Mar 29, 2011

It's Cold, but not Norcold

Monday morning found us at Travel Country RV in Lake Park, Georgia for a 9am appointment.

They quickly confirmed our suspicions that our new safety module was defective.  It was just a month ago that it was put on at Camping Connection in Kissimmee.  Travel Country was happy to order a new one but said that it would take 5 to 10 days to get it.  I even offered to pay for overnight shipping, but the manager told me that they have a difficult time even speaking to a human being at Norcold since everything is done online.  One more nail in the Norcold coffin.

I noticed that Travel Country RV also had a location in Augusta, Ga and since that's the direction we are headed, I asked the manager if he could have the parts shipped there.  He wasn't able to do that but he did offer to talk to the service manager there and forward our info to him so that they could order the parts for us. Thanks to their prompt service we were back on the road by 11am and heading NE.  We made it a short day and only drove 113 miles before we decided to stop for a couple of days at Little Ocmulgee State Park just north of McRae, Ga.

We went from shorts and t-shirts to long pants and sweatshirts in one day.  It's cold here. Even Mollie has her sweatshirt on again. We even had to haul the space heater back out.  I think our blood got thinned out after being in Florida all winter.

I had forgotten to give our cell phone number to Travel Country when we left yesterday, so I thought I should call their Augusta location this morning just to make sure the parts got ordered.  I talked to nice guy named Clint in the service department who already had all the details.  In fact they happen to have a module kit on hand and he was just waiting for me to call.

So tomorrow we will make the two hour drive up to Augusta to get our Norcold repairs made.  We're hoping that this will take care of our refrigerator problems, now if we could just do something about the weather.  We plan on spending a few days in Augusta stocking up and getting Mollie a haircut before moving over to a COE campground on the Strom Thurmond Reservoir.

On a more somber note, we read this morning on Laurie and Odel's blog that their close friend Ian McKee passed away last week.  We had the pleasure of meeting Ian and his wife Margaret Wright at an Art Fair in Cave Creek, Az last March. Margaret is an accomplished photographer and was exhibiting at the art fair there. We talked shop with Margaret and Ian for over an hour as well as discussing our mutual love for traveling in our RV's.

We promised to stay in touch, but it slipped through the cracks and we never did. Shame on me.  I am again reminded that our lives are so fragile and we truly do not know how many years, days, or hours any of us have left.  And the people we meet and friends we make are far more important than any problems we might have with all our stuff.  So today if there is someone that you have been meaning to write to or call but haven't, stop right now and do it.  You just never know.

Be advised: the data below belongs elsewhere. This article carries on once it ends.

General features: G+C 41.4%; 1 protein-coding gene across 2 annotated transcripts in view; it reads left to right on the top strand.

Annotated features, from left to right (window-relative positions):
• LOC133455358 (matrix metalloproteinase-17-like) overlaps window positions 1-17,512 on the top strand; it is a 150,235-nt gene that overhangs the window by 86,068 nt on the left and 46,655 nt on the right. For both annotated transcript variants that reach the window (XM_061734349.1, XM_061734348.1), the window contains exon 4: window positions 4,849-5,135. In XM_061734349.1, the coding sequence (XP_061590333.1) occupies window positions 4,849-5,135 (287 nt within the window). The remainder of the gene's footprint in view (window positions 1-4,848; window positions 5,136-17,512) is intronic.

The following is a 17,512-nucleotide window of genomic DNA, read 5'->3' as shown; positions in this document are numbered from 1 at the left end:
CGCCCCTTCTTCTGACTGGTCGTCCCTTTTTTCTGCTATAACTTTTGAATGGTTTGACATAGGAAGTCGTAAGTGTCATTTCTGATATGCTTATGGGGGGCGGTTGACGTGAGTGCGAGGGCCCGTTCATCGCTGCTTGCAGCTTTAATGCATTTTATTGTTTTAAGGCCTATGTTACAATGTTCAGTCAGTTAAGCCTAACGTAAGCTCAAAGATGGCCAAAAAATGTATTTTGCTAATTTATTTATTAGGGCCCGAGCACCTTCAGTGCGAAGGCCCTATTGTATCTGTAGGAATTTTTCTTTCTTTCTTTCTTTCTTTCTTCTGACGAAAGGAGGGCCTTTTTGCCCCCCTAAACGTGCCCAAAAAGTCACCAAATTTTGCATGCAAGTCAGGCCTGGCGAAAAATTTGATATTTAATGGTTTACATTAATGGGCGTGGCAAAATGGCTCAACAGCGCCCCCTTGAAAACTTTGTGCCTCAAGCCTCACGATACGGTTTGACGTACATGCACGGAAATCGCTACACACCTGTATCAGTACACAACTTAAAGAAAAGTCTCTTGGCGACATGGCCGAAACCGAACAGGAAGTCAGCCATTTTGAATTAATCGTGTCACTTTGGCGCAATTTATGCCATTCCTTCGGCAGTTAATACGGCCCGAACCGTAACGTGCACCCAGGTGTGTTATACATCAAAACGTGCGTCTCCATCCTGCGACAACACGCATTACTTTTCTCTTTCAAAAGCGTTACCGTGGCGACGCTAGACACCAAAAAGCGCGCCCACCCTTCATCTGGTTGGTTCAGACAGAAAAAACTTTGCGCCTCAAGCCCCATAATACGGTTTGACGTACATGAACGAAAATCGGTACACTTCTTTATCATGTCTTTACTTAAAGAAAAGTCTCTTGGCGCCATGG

Until later.

Mar 25, 2011

Our Norcold needs More Cold

About a month ago we had a second recall done on our Norcold Refrigerator. Mind you, our fridge is twelve years old and we have never had a problem with it. It just works. Well I can't say that any longer. I mentioned at the time we had the recall done that I was unhappy with the way Norcold has addressed this problem. Their fix is to stop their product from potentially burning your coach down and as a result being sued. I mentioned that their solution could cause you to be stranded with a non working fridge.

Well, it has happened. Yesterday we moved all of 30 miles and when we plugged back in to park power our fridge wouldn't turn on. If this ever happens to you, and you have had all the recalls done, check the module that is accessible on the outside of your coach.

 If you see a red led glowing, your fridge will not work. End of story. You will have to go to an authorized Norcold repair center to have it checked out. If the module has failed they will in most cases have to order a new one. So yes, you could easily be without your fridge for at least a week.

In our case, after making a few calls and checking a few things out, we have been advised that we need to have it looked at.  Either the latest recall saved our coach from catching on fire, or just as likely according to the service centers we talked to, the new module that was installed failed.

Either way our Norcold ain't cold.  I could easily bypass the newly installed module, but then if something fails, it's my fault. So we purchased a Dometic portable freezer for our frozen food, and we will put bags of ice in the fridge and use it as a cooler.

The portable freezer has been on our want list for a long time and will move to the basement of our coach when everything is resolved. We have an appointment Monday morning to have things checked out. Hopefully it is just the module and if that is the case this will merely be an annoying event.

However, if the fridge is bad than we are left with a difficult decision. We have already made up our mind that we will not replace it with another Norcold. We would switch to a residential style fridge. But it's not a simple switch, since we would also have to replace our inverter. Since we have an older coach that leads to some additional twelve volt upgrades and soon we are looking at a four thousand dollar price tag.